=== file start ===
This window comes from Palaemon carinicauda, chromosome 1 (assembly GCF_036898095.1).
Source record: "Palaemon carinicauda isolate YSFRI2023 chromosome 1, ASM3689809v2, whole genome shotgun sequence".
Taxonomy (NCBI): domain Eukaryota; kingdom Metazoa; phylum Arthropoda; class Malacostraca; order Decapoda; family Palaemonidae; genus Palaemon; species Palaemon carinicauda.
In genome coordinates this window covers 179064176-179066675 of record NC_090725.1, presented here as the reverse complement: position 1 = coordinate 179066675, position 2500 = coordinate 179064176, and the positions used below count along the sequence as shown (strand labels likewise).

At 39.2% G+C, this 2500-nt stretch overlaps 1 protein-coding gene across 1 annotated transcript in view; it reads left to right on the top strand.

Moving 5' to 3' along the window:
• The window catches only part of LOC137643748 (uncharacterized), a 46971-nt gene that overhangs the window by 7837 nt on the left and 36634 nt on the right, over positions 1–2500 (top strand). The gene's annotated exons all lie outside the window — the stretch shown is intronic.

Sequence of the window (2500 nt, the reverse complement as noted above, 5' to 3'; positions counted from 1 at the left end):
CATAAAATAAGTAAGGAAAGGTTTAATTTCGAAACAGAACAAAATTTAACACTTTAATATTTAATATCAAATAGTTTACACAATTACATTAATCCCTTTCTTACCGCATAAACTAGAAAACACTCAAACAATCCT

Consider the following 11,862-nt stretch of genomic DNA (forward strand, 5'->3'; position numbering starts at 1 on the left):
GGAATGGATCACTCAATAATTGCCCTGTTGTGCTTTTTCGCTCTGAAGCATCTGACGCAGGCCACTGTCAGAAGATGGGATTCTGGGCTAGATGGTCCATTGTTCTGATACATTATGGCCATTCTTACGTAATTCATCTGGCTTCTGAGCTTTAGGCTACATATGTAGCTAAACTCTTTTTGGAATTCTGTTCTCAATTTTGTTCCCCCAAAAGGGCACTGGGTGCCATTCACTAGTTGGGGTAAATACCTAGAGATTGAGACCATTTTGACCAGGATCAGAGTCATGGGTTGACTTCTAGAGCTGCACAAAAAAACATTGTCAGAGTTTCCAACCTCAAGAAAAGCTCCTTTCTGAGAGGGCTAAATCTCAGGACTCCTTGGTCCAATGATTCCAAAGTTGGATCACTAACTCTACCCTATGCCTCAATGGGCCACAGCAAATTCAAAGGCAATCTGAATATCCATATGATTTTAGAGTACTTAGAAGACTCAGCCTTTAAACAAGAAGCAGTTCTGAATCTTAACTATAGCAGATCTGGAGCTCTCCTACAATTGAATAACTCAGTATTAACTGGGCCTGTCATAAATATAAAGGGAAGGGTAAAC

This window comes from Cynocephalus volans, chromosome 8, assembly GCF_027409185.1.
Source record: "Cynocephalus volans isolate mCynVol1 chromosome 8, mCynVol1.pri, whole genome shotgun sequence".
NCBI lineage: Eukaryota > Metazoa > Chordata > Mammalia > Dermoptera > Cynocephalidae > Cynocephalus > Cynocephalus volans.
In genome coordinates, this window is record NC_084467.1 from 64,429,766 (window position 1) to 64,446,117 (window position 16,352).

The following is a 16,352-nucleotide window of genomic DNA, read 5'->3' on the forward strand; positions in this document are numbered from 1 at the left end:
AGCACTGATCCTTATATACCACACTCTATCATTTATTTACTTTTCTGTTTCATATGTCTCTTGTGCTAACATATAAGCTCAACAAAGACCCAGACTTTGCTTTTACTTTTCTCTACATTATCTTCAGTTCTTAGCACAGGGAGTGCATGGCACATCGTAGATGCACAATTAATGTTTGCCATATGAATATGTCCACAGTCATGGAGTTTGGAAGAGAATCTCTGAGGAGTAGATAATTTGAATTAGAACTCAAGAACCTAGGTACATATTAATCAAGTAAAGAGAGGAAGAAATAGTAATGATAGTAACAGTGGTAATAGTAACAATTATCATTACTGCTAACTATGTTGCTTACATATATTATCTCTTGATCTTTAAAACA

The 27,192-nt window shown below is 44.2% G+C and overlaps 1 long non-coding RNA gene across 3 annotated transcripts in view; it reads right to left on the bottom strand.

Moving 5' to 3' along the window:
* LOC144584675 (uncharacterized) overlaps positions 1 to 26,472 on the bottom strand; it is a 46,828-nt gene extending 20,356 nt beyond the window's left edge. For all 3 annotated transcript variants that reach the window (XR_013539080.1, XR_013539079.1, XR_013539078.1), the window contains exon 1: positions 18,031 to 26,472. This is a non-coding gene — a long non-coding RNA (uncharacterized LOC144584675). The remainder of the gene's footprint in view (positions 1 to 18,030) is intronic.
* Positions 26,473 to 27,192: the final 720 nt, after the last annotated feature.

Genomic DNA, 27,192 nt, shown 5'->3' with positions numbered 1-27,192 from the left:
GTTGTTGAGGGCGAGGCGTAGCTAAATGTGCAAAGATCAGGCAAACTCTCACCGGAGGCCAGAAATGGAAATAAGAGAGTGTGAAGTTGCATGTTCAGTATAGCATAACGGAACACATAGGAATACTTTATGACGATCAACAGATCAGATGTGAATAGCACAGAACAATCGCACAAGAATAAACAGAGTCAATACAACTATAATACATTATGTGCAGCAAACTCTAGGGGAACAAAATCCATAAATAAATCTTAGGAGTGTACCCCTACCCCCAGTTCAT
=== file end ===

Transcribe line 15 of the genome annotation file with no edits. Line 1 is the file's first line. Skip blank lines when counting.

In genome coordinates, this window is record NC_084467.1 from 64,429,766 (window position 1) to 64,446,117 (window position 16,352).